Somehow an Australian teen named Sonny Dickson is getting some big scoops, first attracting attention last month by posting quality images and videos of the champagne and gray casings for the expected iPhone 5S. Now he's posted hi-res photos of the fingerprint sensor that's expected to be in the new phone. While one can never be sure the photos are authentic, he insists he's verified their authenticity. The fingerprint sensor is expected to be part of the Home button and to be used to enhance security.
This summer, Apple added eight content providers to their Apple TV set-top box, including Disney, ESPN, HBO Go, and Smithsonian, indicating that this product is getting increased attention. Not only that, but some evidence suggests that Apple may be working on a software developer's kit that will let content providers create their own apps for the device. That would hugely increase its appeal.
Now it's been discovered that Apple has received three shipments from China labeled "set-top boxes." Those three shipments total 40 metric tons. That's a lot of product. You can read more details on AppleInsider. Clearly something is going on, and the speculation is that Apple may announce a new set-top box at their event on September 10.
Should they release an enhanced version of their Apple TV set-top box, and should they announce a developer's kit, this will be unexpected—and big news.
iMore has posted a great article on how to get the most money for your old iPhone. The site gives tips for preparing it for sale, including unlocking it. The article also gives an overview of services that buy your old phone. Plus, it notes that last Friday, Apple began offering its own in-store trade-in program. You can read more on InformationWeek. It doesn't pay quite as much as other services, but you get the convenience of simply trading in your old phone when you go to buy a new one. The iMore article says a typical price for a used 16GB iPhone 5 is $250.
Apple sent out invitations today for an event next Tuesday, Sept. 10. The colorful invitation reads, "This should brighten everyone's day." The announcement appears to confirm two rumors: that the next iPhone will launch on that date, and that Apple will launch a low-cost iPhone 5C that will come in multiple colors. Plus, the top-of-the-line iPhone 5S is expected to come in a gold or champagne color as well as white and slate.
It seems pretty certain that Apple will host an event September 10 to announce new iPhones. And now new evidence suggests that those iPhones will go on sale Friday, September 20. The evidence? Both AT&T and T-Mobile have told their employees that nobody can take vacation time the weekend of September 20. This usually happens when a new iPhone launches: All hands are needed on deck because of the huge crowds.
Virtualization software from Parallels has done a remarkable job of letting Mac users run Windows software on their Mac right alongside their Mac programs. Windows programs simply appear as Mac programs. Now they've done something similar for the iPad. Their new app and service, called Parallels Access ($79.99/year), lets you run Windows and Mac software programs on your iPad. Your computer needs to be on and accessible via remote connection, but the genius of the Parallels app is that these programs act like iPad apps, such that you can control all of the functions in the same way you would any other app using all the gestures that are so familiar to you.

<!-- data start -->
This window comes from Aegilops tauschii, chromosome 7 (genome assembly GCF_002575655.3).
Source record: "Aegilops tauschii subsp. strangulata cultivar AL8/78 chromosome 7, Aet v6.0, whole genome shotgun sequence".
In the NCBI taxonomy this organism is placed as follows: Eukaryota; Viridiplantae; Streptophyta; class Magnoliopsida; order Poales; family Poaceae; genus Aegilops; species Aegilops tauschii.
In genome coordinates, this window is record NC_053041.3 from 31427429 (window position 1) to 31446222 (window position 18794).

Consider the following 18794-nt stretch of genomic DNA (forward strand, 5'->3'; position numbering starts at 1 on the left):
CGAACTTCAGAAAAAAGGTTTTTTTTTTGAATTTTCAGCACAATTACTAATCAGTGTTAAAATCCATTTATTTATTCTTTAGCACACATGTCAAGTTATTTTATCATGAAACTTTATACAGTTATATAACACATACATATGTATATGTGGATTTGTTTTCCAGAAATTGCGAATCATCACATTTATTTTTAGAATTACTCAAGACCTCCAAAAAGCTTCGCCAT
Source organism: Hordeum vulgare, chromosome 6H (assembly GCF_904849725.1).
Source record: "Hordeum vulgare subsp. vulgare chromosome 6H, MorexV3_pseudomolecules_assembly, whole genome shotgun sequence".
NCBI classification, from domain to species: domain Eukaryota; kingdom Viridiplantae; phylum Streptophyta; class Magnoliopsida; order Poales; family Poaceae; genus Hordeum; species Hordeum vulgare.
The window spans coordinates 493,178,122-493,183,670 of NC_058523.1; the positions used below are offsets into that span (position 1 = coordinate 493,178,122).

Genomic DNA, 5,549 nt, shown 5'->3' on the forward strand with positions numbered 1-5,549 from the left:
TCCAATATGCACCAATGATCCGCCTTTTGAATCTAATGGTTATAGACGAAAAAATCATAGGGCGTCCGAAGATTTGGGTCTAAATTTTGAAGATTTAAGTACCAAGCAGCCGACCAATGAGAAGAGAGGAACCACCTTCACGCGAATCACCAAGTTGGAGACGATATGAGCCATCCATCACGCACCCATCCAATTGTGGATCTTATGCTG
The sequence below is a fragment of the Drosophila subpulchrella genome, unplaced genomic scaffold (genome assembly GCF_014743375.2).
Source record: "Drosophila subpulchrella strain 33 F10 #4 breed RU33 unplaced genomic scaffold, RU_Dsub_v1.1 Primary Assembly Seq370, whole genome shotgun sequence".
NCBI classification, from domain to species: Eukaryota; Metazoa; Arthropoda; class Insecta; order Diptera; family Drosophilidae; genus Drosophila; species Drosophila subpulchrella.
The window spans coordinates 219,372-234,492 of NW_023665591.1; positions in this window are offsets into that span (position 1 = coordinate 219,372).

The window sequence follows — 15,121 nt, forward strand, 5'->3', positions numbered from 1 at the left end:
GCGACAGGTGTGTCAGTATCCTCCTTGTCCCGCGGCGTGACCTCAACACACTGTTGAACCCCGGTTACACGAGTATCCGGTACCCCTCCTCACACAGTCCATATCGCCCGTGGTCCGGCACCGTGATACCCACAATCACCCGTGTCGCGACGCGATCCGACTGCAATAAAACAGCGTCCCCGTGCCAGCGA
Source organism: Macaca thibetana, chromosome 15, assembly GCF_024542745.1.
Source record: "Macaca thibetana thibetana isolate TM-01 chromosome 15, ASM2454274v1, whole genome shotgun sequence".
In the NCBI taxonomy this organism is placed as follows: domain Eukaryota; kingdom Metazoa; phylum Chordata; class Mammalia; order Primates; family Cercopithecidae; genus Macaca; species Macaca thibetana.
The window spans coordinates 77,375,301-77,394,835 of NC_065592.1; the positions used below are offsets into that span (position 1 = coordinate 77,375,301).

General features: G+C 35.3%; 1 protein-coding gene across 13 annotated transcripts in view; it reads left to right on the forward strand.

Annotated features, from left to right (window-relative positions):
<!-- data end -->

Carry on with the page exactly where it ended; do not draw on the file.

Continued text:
All the evidence continues to point toward a Sept. 10 event to launch two new iPhones, and we can likely expect Apple to make an official announcement next week. A new video has appeared on the web that gives you a good look at the forthcoming champagne- or gold-colored iPhone 5S as well as a blue iPhone 5C.
September should be fun. We'll get new iPhones, new iOS software, and the new iTunes Radio service. According to an article on Ad Age Digital, things are all set for the launch of iTunes Radio next month, with Apple having signed advertising deals with McDonald's, Nissan, Pepsi, Procter & Gamble, and others. The article says the streaming music service, which will be similar to Pandora, will have an audio ad every 15 minutes and a video ad every hour.
Any comparison of iPhone and Android is bound to generate heat, but I thought David Pogue's smackdown between Siri and Android voice recognition was informative. The bottom line: the iPhone is better for dictation and for voice control of apps. But Android blows Siri away when it comes to web searches.
Siri's dictation gets the edge because it understands a variety of formatting controls, such as "all caps," and all punctuation, such as "dash" and "ellipsis." Android just understands basic punctuation such as "comma," "period," and "exclamation point." Android, however, can do dictation even if you're not online whereas Siri requires an Internet connection. And Android transcribes as you talk, whereas Siri waits until you pause.
We keep hearing rumors that Apple's next iPhone, expected to be announced Sept. 10, will have a fingerprint sensor. The rumors say it will be a convex home button covered with super-hard sapphire crystal. The presence of related code found by developers in iOS 7 support these rumors. So assuming all this is true, what's the point? Security, of course. A helpful post on Macworld explains that passwords are fairly weak security, especially since so many people still do dumb things like use "password" as their password. Even two-factor authentication, in which a code is sent via SMS, still doesn't guarantee that the person with phone in hand is the rightful owner.